Let God’s curse fall on anyone, including us or even an angel from heaven, who preaches a different kind of Good News than the one we preached to you. – Galatians 1:8 NLT

The Greek word Paul used that is translated as “curse” is anathema, and it can literally mean “to put to death.” Interestingly enough, the people of Israel, under the leadership of Moses, eventually paid back Balaam for his part in the moral and spiritual compromise of the nation. Numbers 31:8 tells us that they killed Balaam with the sword.

As He did with the first two churches, Jesus calls out, “He who has an ear, let him hear what the Spirit says to the churches” (Revelation 2:17 ESV). He wants anyone and everyone, in every church in every age, to listen to what He has to say. This message is not just for the 1st-Century church in Pergamum. It contains a timeless warning about spiritual compromise and the danger of embracing the culture of the day in an attempt to fit in and avoid persecution. That danger is alive and well in our own day. Tolerance is the word of the day, demanding that we lay aside our God-given mandate to be salt and light in the midst of a decaying and sin-darkened world. 

Jesus calls us to conquer, not compromise. He demands that we stand up for our faith, not back down to the pressures of the fallen culture around us. And He offers the one who conquers three things: Hidden manna, a white stone, and a new name. What is He talking about? What is the significance of these three rather obscure items? The hidden manna is divine spiritual nourishment that the world cannot see or experience. Jesus had long ago claimed, “I am the bread of life. Whoever comes to me will never be hungry again” (John 6:35 NLT). He offered Himself as the source of eternal life. “I am the living bread that came down from heaven. Anyone who eats this bread will live forever; and this bread, which I will offer so the world may live, is my flesh” (John 6:51 NLT).

The white stone is a bit more difficult to understand. There has been a tremendous amount of speculation over the centuries as to what this white stone actually symbolizes. There are many options, but the one that seems to make the most sense involves what was called a tessoron.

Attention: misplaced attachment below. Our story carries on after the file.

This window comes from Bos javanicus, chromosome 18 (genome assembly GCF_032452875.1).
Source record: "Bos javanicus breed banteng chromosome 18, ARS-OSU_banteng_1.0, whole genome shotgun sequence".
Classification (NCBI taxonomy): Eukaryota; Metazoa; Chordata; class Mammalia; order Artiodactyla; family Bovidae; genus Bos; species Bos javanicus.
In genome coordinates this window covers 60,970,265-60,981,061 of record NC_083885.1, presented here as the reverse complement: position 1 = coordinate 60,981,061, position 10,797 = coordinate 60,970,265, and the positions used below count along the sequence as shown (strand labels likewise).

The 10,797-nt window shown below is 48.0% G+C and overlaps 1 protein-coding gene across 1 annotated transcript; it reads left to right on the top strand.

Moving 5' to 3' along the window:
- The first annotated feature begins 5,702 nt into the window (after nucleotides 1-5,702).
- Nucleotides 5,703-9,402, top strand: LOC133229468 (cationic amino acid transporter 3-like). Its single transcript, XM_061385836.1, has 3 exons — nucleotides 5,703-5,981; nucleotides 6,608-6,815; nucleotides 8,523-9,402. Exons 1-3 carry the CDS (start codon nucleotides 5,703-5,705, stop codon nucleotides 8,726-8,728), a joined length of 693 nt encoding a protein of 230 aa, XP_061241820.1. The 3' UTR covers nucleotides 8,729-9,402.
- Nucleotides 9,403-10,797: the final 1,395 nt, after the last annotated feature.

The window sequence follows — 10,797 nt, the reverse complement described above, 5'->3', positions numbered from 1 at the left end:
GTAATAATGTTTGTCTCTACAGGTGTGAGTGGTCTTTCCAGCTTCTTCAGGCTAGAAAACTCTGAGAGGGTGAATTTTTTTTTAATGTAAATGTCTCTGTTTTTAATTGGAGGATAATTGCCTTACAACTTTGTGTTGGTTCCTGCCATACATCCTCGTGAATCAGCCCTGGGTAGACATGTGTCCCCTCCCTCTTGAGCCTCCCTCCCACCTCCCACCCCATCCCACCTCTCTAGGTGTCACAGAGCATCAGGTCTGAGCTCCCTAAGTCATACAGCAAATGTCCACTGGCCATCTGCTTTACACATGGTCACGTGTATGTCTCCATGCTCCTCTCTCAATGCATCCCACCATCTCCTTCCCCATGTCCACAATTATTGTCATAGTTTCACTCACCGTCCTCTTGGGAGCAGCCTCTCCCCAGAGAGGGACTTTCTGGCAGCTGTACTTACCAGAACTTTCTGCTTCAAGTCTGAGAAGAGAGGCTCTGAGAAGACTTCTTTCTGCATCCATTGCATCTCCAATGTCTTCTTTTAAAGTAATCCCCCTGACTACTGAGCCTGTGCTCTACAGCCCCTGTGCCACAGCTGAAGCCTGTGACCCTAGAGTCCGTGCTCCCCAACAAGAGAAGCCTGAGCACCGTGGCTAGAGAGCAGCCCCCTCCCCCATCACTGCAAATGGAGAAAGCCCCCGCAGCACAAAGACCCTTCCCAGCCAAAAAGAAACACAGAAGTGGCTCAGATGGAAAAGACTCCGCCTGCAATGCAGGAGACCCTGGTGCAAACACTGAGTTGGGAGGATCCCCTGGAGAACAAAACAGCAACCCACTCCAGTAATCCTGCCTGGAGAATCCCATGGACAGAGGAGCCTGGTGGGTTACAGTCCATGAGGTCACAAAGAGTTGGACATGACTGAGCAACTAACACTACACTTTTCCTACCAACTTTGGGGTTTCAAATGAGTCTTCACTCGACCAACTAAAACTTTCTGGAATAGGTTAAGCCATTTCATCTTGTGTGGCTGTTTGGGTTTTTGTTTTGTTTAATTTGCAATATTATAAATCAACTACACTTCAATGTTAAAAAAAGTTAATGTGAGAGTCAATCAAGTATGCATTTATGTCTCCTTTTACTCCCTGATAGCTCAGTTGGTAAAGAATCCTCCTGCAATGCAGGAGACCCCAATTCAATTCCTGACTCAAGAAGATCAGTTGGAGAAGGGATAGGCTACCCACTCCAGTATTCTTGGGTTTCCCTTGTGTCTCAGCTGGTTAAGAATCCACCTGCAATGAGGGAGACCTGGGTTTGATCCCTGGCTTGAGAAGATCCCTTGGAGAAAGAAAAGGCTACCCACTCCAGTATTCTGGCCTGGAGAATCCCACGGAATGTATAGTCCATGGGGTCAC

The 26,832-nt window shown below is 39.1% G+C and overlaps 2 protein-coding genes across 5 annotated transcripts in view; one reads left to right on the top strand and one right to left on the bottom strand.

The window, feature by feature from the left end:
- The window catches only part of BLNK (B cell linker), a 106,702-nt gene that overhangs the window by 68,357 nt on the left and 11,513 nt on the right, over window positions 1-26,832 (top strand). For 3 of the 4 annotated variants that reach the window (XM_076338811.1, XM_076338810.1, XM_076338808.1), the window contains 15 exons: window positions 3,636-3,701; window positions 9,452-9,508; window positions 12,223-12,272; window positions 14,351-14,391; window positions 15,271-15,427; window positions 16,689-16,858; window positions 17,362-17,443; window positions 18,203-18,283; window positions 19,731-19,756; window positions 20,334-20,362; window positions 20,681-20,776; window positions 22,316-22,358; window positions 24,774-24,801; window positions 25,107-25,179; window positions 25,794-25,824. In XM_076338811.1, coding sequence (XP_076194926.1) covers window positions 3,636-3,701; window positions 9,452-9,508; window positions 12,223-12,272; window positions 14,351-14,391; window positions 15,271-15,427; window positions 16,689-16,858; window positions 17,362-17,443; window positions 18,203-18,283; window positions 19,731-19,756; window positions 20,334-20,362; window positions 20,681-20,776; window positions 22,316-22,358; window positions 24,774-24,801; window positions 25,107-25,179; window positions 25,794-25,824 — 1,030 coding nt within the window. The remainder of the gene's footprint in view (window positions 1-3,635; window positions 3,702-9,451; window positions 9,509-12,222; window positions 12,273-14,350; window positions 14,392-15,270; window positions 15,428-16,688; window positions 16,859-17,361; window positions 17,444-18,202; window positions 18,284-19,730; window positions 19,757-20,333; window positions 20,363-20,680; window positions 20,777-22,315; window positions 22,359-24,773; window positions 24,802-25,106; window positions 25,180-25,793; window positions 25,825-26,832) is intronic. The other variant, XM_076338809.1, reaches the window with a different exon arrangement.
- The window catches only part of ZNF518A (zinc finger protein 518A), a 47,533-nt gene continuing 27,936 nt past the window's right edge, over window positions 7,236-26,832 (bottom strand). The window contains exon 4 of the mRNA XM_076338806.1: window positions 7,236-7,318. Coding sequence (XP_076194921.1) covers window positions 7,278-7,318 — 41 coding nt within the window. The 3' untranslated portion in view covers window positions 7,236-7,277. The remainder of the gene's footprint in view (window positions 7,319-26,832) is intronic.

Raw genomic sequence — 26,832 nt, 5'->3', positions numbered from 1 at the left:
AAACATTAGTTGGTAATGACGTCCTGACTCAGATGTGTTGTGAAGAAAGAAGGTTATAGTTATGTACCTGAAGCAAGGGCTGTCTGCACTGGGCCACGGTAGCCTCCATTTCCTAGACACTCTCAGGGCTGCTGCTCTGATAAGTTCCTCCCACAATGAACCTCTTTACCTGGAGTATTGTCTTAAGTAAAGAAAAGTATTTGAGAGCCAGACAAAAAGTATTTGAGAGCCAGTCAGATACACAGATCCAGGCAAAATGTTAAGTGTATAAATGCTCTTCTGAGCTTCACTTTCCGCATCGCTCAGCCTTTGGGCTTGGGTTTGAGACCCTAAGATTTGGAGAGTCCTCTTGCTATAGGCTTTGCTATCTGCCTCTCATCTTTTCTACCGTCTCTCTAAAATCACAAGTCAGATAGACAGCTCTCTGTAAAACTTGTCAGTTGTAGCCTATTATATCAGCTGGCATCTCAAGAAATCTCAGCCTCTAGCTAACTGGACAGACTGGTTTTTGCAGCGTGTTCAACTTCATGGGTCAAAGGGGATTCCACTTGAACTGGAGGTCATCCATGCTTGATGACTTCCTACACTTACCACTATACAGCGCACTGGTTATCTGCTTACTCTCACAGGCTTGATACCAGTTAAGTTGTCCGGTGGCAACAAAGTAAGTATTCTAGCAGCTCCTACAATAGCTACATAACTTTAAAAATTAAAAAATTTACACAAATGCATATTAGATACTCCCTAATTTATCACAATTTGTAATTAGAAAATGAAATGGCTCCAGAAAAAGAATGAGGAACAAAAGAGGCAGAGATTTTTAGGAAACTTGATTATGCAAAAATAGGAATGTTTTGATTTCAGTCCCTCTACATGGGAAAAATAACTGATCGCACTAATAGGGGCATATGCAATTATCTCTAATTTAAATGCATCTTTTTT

A tesseron was, “. . . given to those who were invited to partake, within the precincts of the temple [at Pergamum], of the sacred feast, which naturally consisted only of meats offered to the idol. That stone bore the secret name of the deity represented by the idol and the name was known only to the recipient.” –  Frederick A. Tatford, The Patmos Letters

In keeping with the idea of manna, this explanation seems to suggest access to something unavailable to the larger audience. It was unique and provided access to something special. In this case, the white stone allows the believer access into the marriage feast described later in the book of Revelation.

Blessed are those who are invited to the marriage supper of the Lamb… – Revelation 19:9 NLT

Whatever the stone means, it conveys the idea of favor and acceptance. And the new name to which Jesus refers would seem to indicate His own. It should remind us of Paul’s wonderful description of Jesus’ glorification after He had successfully completed all that God had commissioned Him to do on this earth.

Therefore God has highly exalted him and bestowed on him the name that is above every name, 10 so that at the name of Jesus every knee should bow, in heaven and on earth and under the earth, 11 and every tongue confess that Jesus Christ is Lord, to the glory of God the Father.  – Philippians 2:8-11 NLT

It would seem that the “new” name received by Jesus was His well-deserved designation as Lord. And every believer, Jesus infers, will have that name written on the stone they receive, inviting them to feast with Him in His Kingdom, on the authority vested in Him as King of kings and Lord of lords. As Paul pointed out in his letter to the Romans, “If you confess with your mouth that Jesus is Lord and believe in your heart that God raised him from the dead, you will be saved” (Romans 10:9 NLT). The only ones who will receive the stone with Jesus named as Lord are the ones who confessed Him as their Lord.